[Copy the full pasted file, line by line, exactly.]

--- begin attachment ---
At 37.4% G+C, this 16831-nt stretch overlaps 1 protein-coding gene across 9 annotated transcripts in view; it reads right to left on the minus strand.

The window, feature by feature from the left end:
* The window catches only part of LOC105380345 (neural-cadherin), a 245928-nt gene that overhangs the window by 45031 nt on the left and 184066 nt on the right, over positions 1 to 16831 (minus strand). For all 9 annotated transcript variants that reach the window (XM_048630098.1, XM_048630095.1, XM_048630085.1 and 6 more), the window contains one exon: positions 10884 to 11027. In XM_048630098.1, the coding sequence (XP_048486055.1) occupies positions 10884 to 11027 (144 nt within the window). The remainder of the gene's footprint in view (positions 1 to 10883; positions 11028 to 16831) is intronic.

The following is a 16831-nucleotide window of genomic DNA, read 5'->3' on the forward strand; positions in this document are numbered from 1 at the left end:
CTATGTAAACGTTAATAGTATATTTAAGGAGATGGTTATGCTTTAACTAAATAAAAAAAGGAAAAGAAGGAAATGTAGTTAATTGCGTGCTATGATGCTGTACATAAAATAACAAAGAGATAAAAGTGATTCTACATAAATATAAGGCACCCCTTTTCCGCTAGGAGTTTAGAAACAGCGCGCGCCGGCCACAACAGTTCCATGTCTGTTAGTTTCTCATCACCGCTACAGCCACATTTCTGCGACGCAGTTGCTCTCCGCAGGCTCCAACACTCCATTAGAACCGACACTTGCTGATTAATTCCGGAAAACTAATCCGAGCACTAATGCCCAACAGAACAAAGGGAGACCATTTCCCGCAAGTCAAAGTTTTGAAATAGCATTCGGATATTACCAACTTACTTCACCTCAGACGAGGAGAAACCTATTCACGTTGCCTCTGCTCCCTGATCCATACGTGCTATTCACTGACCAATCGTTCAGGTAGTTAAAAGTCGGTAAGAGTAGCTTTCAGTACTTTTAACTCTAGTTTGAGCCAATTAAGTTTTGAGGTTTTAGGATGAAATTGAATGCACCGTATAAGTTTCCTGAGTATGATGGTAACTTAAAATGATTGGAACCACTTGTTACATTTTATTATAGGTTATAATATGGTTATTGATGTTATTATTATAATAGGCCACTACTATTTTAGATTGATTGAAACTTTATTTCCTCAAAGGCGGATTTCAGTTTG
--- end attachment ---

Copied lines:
At 37.4% G+C, this 16831-nt stretch overlaps 1 protein-coding gene across 9 annotated transcripts in view; it reads right to left on the minus strand.

The window, feature by feature from the left end:
* The window catches only part of LOC105380345 (neural-cadherin), a 245928-nt gene that overhangs the window by 45031 nt on the left and 184066 nt on the right, over positions 1 to 16831 (minus strand). For all 9 annotated transcript variants that reach the window (XM_048630098.1, XM_048630095.1, XM_048630085.1 and 6 more), the window contains one exon: positions 10884 to 11027. In XM_048630098.1, the coding sequence (XP_048486055.1) occupies positions 10884 to 11027 (144 nt within the window). The remainder of the gene's footprint in view (positions 1 to 10883; positions 11028 to 16831) is intronic.

The following is a 16831-nucleotide window of genomic DNA, read 5'->3' on the forward strand; positions in this document are numbered from 1 at the left end:
CTATGTAAACGTTAATAGTATATTTAAGGAGATGGTTATGCTTTAACTAAATAAAAAAAGGAAAAGAAGGAAATGTAGTTAATTGCGTGCTATGATGCTGTACATAAAATAACAAAGAGATAAAAGTGATTCTACATAAATATAAGGCACCCCTTTTCCGCTAGGAGTTTAGAAACAGCGCGCGCCGGCCACAACAGTTCCATGTCTGTTAGTTTCTCATCACCGCTACAGCCACATTTCTGCGACGCAGTTGCTCTCCGCAGGCTCCAACACTCCATTAGAACCGACACTTGCTGATTAATTCCGGAAAACTAATCCGAGCACTAATGCCCAACAGAACAAAGGGAGACCATTTCCCGCAAGTCAAAGTTTTGAAATAGCATTCGGATATTACCAACTTACTTCACCTCAGACGAGGAGAAACCTATTCACGTTGCCTCTGCTCCCTGATCCATACGTGCTATTCACTGACCAATCGTTCAGGTAGTTAAAAGTCGGTAAGAGTAGCTTTCAGTACTTTTAACTCTAGTTTGAGCCAATTAAGTTTTGAGGTTTTAGGATGAAATTGAATGCACCGTATAAGTTTCCTGAGTATGATGGTAACTTAAAATGATTGGAACCACTTGTTACATTTTATTATAGGTTATAATATGGTTATTGATGTTATTATTATAATAGGCCACTACTATTTTAGATTGATTGAAACTTTATTTCCTCAAAGGCGGATTTCAGTTTG